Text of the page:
- ItemmicroRNA-124 regulates Notch and NeuroD1 to mediate transition states of neuronal development(Developmental Neurobiology, 2022-11-23) Konrad, Kalin D.; Song, Jia L.MicroRNAs regulate gene expression by destabilizing target mRNA and/or inhibiting translation in animal cells. The ability to mechanistically dissect miR-124′s function during specification, differentiation, and maturation of neurons during development within a single system has not been accomplished. Using the sea urchin embryo, we take advantage of the manipulability of the embryo and its well-documented gene regulatory networks (GRNs). We incorporated NeuroD1 as part of the sea urchin neuronal GRN and determined that miR-124 inhibition resulted in aberrant gut contractions, swimming velocity, and neuronal development. Inhibition of miR-124 resulted in an increased number of cells expressing transcription factors (TFs) associated with progenitor neurons and a concurrent decrease of mature and functional neurons. Results revealed that in the early blastula/gastrula stages, miR-124 regulates undefined factors during neuronal specification and differentiation. In the late gastrula/larval stages, miR-124 regulates Notch and NeuroD1 during the transition between neuronal differentiation and maturation. Overall, we have improved the neuronal GRN and identified miR-124 to play a prolific role in regulating various transitions of neuronal development.
- ItemMucopolysaccharidoses: Cellular Consequences of Glycosaminoglycans Accumulation and Potential Targets(International Journal of Molecular Sciences, 2022-12-28) Leal, Andrés Felipe; Benincore-Flórez, Eliana; Rintz, Estera; Herreño-Pachón, Angélica María; Celik, Betul; Ago, Yasuhiko; Alméciga-Díaz, Carlos Javier; Tomatsu, ShunjiMucopolysaccharidoses (MPSs) constitute a heterogeneous group of lysosomal storage disorders characterized by the lysosomal accumulation of glycosaminoglycans (GAGs). Although lysosomal dysfunction is mainly affected, several cellular organelles such as mitochondria, endoplasmic reticulum, Golgi apparatus, and their related process are also impaired, leading to the activation of pathophysiological cascades. While supplying missing enzymes is the mainstream for the treatment of MPS, including enzyme replacement therapy (ERT), hematopoietic stem cell transplantation (HSCT), or gene therapy (GT), the use of modulators available to restore affected organelles for recovering cell homeostasis may be a simultaneous approach. This review summarizes the current knowledge about the cellular consequences of the lysosomal GAGs accumulation and discusses the use of potential modulators that can reestablish normal cell function beyond ERT-, HSCT-, or GT-based alternatives.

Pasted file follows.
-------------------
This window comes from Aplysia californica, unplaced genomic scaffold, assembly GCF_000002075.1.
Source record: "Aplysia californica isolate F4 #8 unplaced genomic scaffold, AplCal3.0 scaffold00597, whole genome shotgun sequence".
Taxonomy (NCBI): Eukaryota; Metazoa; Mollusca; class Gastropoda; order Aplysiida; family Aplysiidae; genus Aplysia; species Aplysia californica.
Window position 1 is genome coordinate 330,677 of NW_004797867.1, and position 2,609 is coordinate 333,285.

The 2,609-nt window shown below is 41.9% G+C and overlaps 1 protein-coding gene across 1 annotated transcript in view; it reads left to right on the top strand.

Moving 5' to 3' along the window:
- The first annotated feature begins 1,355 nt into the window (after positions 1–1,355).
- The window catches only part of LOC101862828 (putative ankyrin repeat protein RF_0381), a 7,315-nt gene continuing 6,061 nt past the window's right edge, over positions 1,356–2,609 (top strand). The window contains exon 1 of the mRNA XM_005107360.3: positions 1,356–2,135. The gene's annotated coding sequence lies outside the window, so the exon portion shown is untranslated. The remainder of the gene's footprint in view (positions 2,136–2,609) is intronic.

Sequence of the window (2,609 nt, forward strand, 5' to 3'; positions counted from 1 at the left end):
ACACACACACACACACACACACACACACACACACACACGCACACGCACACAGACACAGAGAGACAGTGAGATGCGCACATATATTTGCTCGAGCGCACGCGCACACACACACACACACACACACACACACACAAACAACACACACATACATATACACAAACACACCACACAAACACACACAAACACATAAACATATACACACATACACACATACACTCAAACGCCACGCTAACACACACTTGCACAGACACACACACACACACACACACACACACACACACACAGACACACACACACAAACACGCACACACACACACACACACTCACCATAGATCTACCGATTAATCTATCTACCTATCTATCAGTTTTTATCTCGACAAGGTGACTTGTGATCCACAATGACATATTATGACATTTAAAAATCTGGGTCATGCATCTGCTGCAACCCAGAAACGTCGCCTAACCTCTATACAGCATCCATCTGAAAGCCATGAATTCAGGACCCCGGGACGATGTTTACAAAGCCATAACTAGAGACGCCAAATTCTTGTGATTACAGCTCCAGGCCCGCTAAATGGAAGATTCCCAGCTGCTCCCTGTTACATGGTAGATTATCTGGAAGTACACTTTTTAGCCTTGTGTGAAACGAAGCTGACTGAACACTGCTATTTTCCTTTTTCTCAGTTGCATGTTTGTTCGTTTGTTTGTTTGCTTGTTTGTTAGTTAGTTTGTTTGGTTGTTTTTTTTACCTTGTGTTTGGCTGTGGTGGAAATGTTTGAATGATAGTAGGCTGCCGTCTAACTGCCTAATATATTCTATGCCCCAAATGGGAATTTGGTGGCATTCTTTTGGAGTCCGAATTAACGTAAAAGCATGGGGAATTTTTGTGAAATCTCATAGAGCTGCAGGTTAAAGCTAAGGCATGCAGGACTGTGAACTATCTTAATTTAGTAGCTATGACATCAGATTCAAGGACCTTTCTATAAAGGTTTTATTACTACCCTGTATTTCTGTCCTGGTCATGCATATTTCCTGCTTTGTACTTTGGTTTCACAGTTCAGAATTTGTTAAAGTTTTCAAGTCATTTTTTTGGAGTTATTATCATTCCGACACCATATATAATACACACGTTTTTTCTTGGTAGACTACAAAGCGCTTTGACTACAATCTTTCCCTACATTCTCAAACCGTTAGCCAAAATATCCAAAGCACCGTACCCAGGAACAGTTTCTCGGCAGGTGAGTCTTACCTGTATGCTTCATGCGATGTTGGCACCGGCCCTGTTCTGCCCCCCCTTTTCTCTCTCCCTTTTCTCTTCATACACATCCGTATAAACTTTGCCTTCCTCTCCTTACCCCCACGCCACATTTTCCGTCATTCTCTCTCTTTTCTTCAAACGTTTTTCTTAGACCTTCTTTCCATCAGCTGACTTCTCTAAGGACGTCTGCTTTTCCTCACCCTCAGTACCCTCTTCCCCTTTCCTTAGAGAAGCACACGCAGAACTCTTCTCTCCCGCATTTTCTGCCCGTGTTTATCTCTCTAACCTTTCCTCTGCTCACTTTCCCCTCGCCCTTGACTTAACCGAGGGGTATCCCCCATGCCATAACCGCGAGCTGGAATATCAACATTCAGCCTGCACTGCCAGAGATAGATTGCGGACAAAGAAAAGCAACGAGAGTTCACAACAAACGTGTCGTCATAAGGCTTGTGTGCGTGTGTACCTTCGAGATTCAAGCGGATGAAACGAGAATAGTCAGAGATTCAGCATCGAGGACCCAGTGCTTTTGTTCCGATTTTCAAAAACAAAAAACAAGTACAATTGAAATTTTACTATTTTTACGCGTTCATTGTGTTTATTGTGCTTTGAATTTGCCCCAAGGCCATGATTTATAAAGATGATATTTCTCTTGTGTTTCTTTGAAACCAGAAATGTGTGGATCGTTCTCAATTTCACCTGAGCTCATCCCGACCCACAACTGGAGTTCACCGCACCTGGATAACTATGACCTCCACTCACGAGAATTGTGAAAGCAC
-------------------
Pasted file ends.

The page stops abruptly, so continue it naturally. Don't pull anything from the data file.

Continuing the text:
- ItemNanoscale dynamics of actin filaments in the red blood cell membrane skeleton(Molecular Biology of the Cell, 2022-02-18) Nowak, Roberta B.; Alimohamadi, Haleh; Pestonjamasp, Kersi; Rangamani, Padmini; Fowler, Velia M.Red blood cell (RBC) shape and deformability are supported by a planar network of short actin filament (F-actin) nodes (∼37 nm length, 15–18 subunits) interconnected by long spectrin strands at the inner surface of the plasma membrane. Spectrin-F-actin network structure underlies quantitative modeling of forces controlling RBC shape, membrane curvature, and deformation, yet the nanoscale organization and dynamics of the F-actin nodes in situ are not well understood. We examined F-actin distribution and dynamics in RBCs using fluorescent-phalloidin labeling of F-actin imaged by multiple microscopy modalities. Total internal reflection fluorescence and Zeiss Airyscan confocal microscopy demonstrate that F-actin is concentrated in multiple brightly stained F-actin foci ∼200–300 nm apart interspersed with dimmer F-actin staining regions. Single molecule stochastic optical reconstruction microscopy imaging of Alexa 647-phalloidin-labeled F-actin and computational analysis also indicates an irregular, nonrandom distribution of F-actin nodes. Treatment of RBCs with latrunculin A and cytochalasin D indicates that F-actin foci distribution depends on actin polymerization, while live cell imaging reveals dynamic local motions of F-actin foci, with lateral movements, appearance and disappearance. Regulation of F-actin node distribution and dynamics via actin assembly/disassembly pathways and/or via local extension and retraction of spectrin strands may provide a new mechanism to control spectrin-F-actin network connectivity, RBC shape, and membrane deformability.